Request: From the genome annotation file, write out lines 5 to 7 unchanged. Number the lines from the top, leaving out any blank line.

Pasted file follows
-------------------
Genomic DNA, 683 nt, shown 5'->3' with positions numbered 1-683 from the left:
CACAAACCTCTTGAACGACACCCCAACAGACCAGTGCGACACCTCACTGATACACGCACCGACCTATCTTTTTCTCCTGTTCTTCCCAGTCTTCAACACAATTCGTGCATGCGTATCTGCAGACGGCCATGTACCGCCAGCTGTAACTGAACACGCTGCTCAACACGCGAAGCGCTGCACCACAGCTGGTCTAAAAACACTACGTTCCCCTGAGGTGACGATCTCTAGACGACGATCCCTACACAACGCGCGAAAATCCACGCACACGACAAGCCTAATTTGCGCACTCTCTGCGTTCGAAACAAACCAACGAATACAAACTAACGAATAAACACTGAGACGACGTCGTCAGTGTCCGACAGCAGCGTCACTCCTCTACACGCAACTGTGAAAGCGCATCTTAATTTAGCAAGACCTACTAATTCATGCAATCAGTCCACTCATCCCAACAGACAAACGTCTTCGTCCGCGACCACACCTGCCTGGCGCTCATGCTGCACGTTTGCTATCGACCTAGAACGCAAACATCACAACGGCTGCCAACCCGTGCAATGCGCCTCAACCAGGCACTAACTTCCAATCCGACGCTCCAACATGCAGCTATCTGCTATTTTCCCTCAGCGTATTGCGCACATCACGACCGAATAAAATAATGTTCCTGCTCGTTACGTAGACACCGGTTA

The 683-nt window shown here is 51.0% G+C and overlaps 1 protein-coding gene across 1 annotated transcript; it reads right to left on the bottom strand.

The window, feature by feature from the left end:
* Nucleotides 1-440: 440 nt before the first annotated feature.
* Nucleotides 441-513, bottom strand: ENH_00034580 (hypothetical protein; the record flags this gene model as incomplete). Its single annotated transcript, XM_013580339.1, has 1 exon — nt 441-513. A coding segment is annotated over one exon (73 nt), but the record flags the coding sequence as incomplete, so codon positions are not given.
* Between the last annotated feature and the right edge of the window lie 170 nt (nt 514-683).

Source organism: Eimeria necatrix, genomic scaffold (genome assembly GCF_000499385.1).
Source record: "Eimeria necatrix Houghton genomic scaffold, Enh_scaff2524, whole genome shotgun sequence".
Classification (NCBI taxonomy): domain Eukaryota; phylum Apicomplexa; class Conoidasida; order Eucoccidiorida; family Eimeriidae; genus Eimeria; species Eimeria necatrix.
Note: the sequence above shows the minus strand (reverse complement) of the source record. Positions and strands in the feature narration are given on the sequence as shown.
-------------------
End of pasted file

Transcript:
* Nucleotides 1-440: 440 nt before the first annotated feature.
* Nucleotides 441-513, bottom strand: ENH_00034580 (hypothetical protein; the record flags this gene model as incomplete). Its single annotated transcript, XM_013580339.1, has 1 exon — nt 441-513. A coding segment is annotated over one exon (73 nt), but the record flags the coding sequence as incomplete, so codon positions are not given.
* Between the last annotated feature and the right edge of the window lie 170 nt (nt 514-683).